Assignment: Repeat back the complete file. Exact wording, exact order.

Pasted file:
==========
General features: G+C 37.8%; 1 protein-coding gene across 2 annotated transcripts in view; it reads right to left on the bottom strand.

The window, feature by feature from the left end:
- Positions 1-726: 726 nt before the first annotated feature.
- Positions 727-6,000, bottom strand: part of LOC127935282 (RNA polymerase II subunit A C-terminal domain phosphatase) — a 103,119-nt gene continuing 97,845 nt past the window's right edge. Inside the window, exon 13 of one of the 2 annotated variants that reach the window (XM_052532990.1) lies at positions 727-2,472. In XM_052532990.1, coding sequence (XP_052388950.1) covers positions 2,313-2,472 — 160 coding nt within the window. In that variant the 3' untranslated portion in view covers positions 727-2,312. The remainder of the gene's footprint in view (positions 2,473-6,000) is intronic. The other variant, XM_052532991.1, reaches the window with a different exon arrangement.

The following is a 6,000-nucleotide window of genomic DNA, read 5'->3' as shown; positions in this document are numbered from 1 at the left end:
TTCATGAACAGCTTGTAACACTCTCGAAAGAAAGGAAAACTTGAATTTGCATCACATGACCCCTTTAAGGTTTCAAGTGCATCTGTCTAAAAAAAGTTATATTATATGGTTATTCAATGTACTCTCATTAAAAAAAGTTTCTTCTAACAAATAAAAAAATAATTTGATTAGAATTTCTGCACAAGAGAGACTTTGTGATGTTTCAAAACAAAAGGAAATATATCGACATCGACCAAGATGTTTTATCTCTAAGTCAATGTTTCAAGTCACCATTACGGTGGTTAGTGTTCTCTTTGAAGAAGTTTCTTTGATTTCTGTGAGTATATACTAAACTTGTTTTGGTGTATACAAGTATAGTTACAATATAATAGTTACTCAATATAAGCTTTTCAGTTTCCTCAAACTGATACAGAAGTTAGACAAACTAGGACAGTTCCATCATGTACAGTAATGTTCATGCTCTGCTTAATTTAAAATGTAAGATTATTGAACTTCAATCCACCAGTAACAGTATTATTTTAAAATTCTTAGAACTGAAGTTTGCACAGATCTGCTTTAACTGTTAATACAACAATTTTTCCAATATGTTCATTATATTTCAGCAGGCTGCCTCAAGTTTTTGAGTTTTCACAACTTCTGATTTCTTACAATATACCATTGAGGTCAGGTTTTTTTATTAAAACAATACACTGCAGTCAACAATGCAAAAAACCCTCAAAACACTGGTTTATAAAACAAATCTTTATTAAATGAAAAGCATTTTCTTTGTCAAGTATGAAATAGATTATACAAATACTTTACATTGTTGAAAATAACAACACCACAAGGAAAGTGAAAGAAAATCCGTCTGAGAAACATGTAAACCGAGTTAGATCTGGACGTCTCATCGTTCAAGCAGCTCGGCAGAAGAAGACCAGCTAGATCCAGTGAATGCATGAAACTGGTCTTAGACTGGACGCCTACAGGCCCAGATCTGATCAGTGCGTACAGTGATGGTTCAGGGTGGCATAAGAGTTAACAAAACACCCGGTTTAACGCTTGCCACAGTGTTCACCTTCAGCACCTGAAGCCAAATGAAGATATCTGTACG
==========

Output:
General features: G+C 37.8%; 1 protein-coding gene across 2 annotated transcripts in view; it reads right to left on the bottom strand.

The window, feature by feature from the left end:
- Positions 1-726: 726 nt before the first annotated feature.
- Positions 727-6,000, bottom strand: part of LOC127935282 (RNA polymerase II subunit A C-terminal domain phosphatase) — a 103,119-nt gene continuing 97,845 nt past the window's right edge. Inside the window, exon 13 of one of the 2 annotated variants that reach the window (XM_052532990.1) lies at positions 727-2,472. In XM_052532990.1, coding sequence (XP_052388950.1) covers positions 2,313-2,472 — 160 coding nt within the window. In that variant the 3' untranslated portion in view covers positions 727-2,312. The remainder of the gene's footprint in view (positions 2,473-6,000) is intronic. The other variant, XM_052532991.1, reaches the window with a different exon arrangement.

The following is a 6,000-nucleotide window of genomic DNA, read 5'->3' as shown; positions in this document are numbered from 1 at the left end:
TTCATGAACAGCTTGTAACACTCTCGAAAGAAAGGAAAACTTGAATTTGCATCACATGACCCCTTTAAGGTTTCAAGTGCATCTGTCTAAAAAAAGTTATATTATATGGTTATTCAATGTACTCTCATTAAAAAAAGTTTCTTCTAACAAATAAAAAAATAATTTGATTAGAATTTCTGCACAAGAGAGACTTTGTGATGTTTCAAAACAAAAGGAAATATATCGACATCGACCAAGATGTTTTATCTCTAAGTCAATGTTTCAAGTCACCATTACGGTGGTTAGTGTTCTCTTTGAAGAAGTTTCTTTGATTTCTGTGAGTATATACTAAACTTGTTTTGGTGTATACAAGTATAGTTACAATATAATAGTTACTCAATATAAGCTTTTCAGTTTCCTCAAACTGATACAGAAGTTAGACAAACTAGGACAGTTCCATCATGTACAGTAATGTTCATGCTCTGCTTAATTTAAAATGTAAGATTATTGAACTTCAATCCACCAGTAACAGTATTATTTTAAAATTCTTAGAACTGAAGTTTGCACAGATCTGCTTTAACTGTTAATACAACAATTTTTCCAATATGTTCATTATATTTCAGCAGGCTGCCTCAAGTTTTTGAGTTTTCACAACTTCTGATTTCTTACAATATACCATTGAGGTCAGGTTTTTTTATTAAAACAATACACTGCAGTCAACAATGCAAAAAACCCTCAAAACACTGGTTTATAAAACAAATCTTTATTAAATGAAAAGCATTTTCTTTGTCAAGTATGAAATAGATTATACAAATACTTTACATTGTTGAAAATAACAACACCACAAGGAAAGTGAAAGAAAATCCGTCTGAGAAACATGTAAACCGAGTTAGATCTGGACGTCTCATCGTTCAAGCAGCTCGGCAGAAGAAGACCAGCTAGATCCAGTGAATGCATGAAACTGGTCTTAGACTGGACGCCTACAGGCCCAGATCTGATCAGTGCGTACAGTGATGGTTCAGGGTGGCATAAGAGTTAACAAAACACCCGGTTTAACGCTTGCCACAGTGTTCACCTTCAGCACCTGAAGCCAAATGAAGATATCTGTACG